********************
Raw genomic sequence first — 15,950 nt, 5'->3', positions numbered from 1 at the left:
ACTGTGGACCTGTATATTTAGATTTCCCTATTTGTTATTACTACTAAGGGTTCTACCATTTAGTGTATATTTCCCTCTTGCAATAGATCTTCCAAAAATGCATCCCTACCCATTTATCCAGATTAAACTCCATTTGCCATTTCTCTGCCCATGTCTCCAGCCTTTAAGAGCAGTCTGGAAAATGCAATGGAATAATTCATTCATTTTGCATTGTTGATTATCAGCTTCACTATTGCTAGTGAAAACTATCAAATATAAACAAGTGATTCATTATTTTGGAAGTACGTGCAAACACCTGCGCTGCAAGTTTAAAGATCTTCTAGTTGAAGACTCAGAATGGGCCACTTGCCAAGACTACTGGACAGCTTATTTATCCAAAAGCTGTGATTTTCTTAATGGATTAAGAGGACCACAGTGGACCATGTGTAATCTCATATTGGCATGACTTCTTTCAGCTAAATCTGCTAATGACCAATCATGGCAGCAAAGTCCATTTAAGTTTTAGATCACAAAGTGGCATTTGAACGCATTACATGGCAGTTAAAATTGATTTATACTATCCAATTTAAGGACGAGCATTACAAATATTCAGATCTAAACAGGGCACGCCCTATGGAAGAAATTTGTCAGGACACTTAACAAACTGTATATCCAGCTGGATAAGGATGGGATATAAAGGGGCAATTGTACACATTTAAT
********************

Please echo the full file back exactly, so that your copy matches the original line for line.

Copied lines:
Raw genomic sequence first — 15,950 nt, 5'->3', positions numbered from 1 at the left:
ACTGTGGACCTGTATATTTAGATTTCCCTATTTGTTATTACTACTAAGGGTTCTACCATTTAGTGTATATTTCCCTCTTGCAATAGATCTTCCAAAAATGCATCCCTACCCATTTATCCAGATTAAACTCCATTTGCCATTTCTCTGCCCATGTCTCCAGCCTTTAAGAGCAGTCTGGAAAATGCAATGGAATAATTCATTCATTTTGCATTGTTGATTATCAGCTTCACTATTGCTAGTGAAAACTATCAAATATAAACAAGTGATTCATTATTTTGGAAGTACGTGCAAACACCTGCGCTGCAAGTTTAAAGATCTTCTAGTTGAAGACTCAGAATGGGCCACTTGCCAAGACTACTGGACAGCTTATTTATCCAAAAGCTGTGATTTTCTTAATGGATTAAGAGGACCACAGTGGACCATGTGTAATCTCATATTGGCATGACTTCTTTCAGCTAAATCTGCTAATGACCAATCATGGCAGCAAAGTCCATTTAAGTTTTAGATCACAAAGTGGCATTTGAACGCATTACATGGCAGTTAAAATTGATTTATACTATCCAATTTAAGGACGAGCATTACAAATATTCAGATCTAAACAGGGCACGCCCTATGGAAGAAATTTGTCAGGACACTTAACAAACTGTATATCCAGCTGGATAAGGATGGGATATAAAGGGGCAATTGTACACATTTAAT